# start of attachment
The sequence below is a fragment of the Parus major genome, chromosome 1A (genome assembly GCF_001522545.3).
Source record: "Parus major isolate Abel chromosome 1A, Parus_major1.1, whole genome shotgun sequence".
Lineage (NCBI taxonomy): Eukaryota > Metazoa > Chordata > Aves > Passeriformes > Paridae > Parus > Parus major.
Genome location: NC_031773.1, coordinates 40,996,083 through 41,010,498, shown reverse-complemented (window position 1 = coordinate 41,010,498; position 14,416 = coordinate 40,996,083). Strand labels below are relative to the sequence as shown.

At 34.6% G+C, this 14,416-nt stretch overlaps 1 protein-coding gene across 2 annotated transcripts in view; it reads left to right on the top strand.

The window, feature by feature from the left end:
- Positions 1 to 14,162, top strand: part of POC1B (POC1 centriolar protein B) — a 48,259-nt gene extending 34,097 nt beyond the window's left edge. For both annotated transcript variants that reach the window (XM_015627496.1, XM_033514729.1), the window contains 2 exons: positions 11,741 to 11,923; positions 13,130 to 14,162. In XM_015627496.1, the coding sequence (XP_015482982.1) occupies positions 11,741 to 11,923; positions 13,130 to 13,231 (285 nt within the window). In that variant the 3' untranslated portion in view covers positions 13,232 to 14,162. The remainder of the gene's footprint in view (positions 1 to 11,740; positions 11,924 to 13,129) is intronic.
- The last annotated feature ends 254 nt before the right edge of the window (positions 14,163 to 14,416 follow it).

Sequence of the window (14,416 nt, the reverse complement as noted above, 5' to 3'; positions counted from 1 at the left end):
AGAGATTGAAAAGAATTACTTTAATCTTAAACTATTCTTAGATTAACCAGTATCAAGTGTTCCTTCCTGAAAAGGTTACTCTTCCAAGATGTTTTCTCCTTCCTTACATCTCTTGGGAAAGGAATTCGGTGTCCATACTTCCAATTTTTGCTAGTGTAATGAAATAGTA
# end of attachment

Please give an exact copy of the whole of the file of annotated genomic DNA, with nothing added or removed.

The sequence below is a fragment of the Parus major genome, chromosome 1A (genome assembly GCF_001522545.3).
Source record: "Parus major isolate Abel chromosome 1A, Parus_major1.1, whole genome shotgun sequence".
Lineage (NCBI taxonomy): Eukaryota > Metazoa > Chordata > Aves > Passeriformes > Paridae > Parus > Parus major.
Genome location: NC_031773.1, coordinates 40,996,083 through 41,010,498, shown reverse-complemented (window position 1 = coordinate 41,010,498; position 14,416 = coordinate 40,996,083). Strand labels below are relative to the sequence as shown.

At 34.6% G+C, this 14,416-nt stretch overlaps 1 protein-coding gene across 2 annotated transcripts in view; it reads left to right on the top strand.

The window, feature by feature from the left end:
- Positions 1 to 14,162, top strand: part of POC1B (POC1 centriolar protein B) — a 48,259-nt gene extending 34,097 nt beyond the window's left edge. For both annotated transcript variants that reach the window (XM_015627496.1, XM_033514729.1), the window contains 2 exons: positions 11,741 to 11,923; positions 13,130 to 14,162. In XM_015627496.1, the coding sequence (XP_015482982.1) occupies positions 11,741 to 11,923; positions 13,130 to 13,231 (285 nt within the window). In that variant the 3' untranslated portion in view covers positions 13,232 to 14,162. The remainder of the gene's footprint in view (positions 1 to 11,740; positions 11,924 to 13,129) is intronic.
- The last annotated feature ends 254 nt before the right edge of the window (positions 14,163 to 14,416 follow it).

Sequence of the window (14,416 nt, the reverse complement as noted above, 5' to 3'; positions counted from 1 at the left end):
AGAGATTGAAAAGAATTACTTTAATCTTAAACTATTCTTAGATTAACCAGTATCAAGTGTTCCTTCCTGAAAAGGTTACTCTTCCAAGATGTTTTCTCCTTCCTTACATCTCTTGGGAAAGGAATTCGGTGTCCATACTTCCAATTTTTGCTAGTGTAATGAAATAGTA